I thought about the verses from the Old Testament that tell us that God tested His people. For example, Psalm 66:10 says “For you, O God, tested us; you refined us like silver.” I specifically remembered Exodus 15 where the Israelites were grumbling against the Lord because they were in the dessert and came to a place of bitter waters, and the Lord told Moses to throw wood into the waters to make them sweet to drink. Exodus 15:25b-26 said “There the Lord made a decree and a law for them, and there He tested them. He said, ‘If you listen carefully to the voice of the Lord your God and do what is right in His eyes, if you pay attention to his commands and keep all His decrees, I will not bring on you any of the diseases I brought on the Egyptians, for I am the Lord, who heals you.'”

Isaiah 48:10 says ” See, I have refined you, though not as silver; I have tested you in the furnace of affliction.” Job certainly knew affliction and said that when God had tested him, he would come forth as gold (Job 23:10). Hebrews 11:17 reminds us of how God tested Abraham to see if he would sacrifice his only son, and Abraham obviously passed!

I often thought of God’s testing like temptation. But, James tells me that this viewpoint was wrong. So, what’s the difference?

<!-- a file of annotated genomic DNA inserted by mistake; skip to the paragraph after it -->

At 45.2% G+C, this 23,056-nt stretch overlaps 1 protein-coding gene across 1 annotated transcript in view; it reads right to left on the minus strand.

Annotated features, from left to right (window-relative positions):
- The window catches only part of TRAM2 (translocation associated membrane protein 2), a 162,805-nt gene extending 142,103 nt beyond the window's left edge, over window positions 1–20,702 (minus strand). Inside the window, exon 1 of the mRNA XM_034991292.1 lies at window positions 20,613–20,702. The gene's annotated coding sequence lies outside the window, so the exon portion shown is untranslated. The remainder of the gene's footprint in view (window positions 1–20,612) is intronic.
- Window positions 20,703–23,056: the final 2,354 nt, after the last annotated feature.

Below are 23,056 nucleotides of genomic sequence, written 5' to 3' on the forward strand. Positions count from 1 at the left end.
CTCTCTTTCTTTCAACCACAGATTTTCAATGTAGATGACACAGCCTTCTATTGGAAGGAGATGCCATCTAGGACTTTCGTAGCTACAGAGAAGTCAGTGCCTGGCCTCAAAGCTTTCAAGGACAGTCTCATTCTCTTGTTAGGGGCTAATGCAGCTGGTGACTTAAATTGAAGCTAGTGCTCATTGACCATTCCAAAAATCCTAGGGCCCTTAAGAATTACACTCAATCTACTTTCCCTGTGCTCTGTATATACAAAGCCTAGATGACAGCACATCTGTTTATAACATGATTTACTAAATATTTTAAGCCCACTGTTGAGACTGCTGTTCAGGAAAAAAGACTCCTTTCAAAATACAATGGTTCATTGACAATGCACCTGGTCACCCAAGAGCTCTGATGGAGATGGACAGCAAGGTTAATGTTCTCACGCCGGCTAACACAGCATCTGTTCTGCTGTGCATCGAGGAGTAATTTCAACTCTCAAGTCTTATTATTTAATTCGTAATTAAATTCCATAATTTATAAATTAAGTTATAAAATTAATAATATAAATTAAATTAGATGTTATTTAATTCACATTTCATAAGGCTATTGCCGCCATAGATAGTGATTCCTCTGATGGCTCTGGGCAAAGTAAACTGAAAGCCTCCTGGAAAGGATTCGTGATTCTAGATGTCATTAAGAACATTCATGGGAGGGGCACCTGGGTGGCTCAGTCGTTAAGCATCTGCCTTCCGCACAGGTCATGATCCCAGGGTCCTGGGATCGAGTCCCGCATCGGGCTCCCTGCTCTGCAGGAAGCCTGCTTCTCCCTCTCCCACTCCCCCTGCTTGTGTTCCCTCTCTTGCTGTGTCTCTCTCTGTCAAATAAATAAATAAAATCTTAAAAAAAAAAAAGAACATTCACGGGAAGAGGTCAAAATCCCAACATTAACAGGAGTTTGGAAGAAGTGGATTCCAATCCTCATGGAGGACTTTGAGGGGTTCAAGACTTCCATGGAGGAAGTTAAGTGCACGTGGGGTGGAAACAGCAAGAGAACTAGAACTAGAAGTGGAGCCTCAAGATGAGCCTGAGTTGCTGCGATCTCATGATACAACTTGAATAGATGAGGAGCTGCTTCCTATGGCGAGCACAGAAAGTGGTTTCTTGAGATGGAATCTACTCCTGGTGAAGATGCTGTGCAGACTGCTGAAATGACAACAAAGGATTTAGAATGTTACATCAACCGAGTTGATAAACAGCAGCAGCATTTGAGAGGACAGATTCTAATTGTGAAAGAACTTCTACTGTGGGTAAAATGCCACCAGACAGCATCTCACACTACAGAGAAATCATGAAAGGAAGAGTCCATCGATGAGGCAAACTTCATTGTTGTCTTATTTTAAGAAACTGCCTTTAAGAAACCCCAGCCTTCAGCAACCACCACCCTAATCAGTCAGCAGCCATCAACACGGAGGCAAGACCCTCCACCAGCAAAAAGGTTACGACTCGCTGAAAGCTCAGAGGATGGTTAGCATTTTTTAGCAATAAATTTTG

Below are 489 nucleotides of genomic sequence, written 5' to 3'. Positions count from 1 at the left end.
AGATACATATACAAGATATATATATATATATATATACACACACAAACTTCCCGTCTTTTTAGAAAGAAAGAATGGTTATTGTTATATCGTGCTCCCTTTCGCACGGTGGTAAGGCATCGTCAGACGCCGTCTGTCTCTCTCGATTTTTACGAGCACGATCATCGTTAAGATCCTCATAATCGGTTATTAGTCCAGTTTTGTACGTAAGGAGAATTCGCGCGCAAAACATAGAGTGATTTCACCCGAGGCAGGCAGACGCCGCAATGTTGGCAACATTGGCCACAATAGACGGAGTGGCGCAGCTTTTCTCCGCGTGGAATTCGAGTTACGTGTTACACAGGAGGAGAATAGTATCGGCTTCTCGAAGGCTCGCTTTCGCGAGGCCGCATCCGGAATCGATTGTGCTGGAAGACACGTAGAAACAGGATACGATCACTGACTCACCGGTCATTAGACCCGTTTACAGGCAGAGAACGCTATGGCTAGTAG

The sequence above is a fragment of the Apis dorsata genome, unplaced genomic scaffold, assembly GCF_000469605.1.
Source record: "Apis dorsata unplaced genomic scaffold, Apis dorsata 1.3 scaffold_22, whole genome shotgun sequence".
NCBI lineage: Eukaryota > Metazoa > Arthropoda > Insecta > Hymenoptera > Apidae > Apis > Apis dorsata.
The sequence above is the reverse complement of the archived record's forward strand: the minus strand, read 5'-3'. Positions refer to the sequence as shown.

It wasn’t until I was giving my finals last week that I began to see the distinctions between the two. Allow me to use my class as an example to illustrate the point. As an instructor, I work hard to give my students the skills and knowledge they need to pass my exams. From homework assignments to lectures to fun review games, I am investing time and energy into my students in hopes that they will ace my tests. I am overjoyed when students are learning and do well in my class! I don’t ask questions that will purposely trip them up; I am simply gauging whether they have truly learned the material.

In the same way, God has given us ample instruction in His Bible, through our pastors and teachers, and by His Spirit so that we have everything we need to pass His tests and come through affliction refined and purified. He isn’t sneaky and trying to trip us up; instead He loves us, and He even sent His Son to die for our sins for the times we’ve failed.

He doesn’t delight when we give into temptation, and He isn’t the one tempting us to do wrong. He may test us, but He knows that we CAN PASS His tests! We have everything we need to ace them!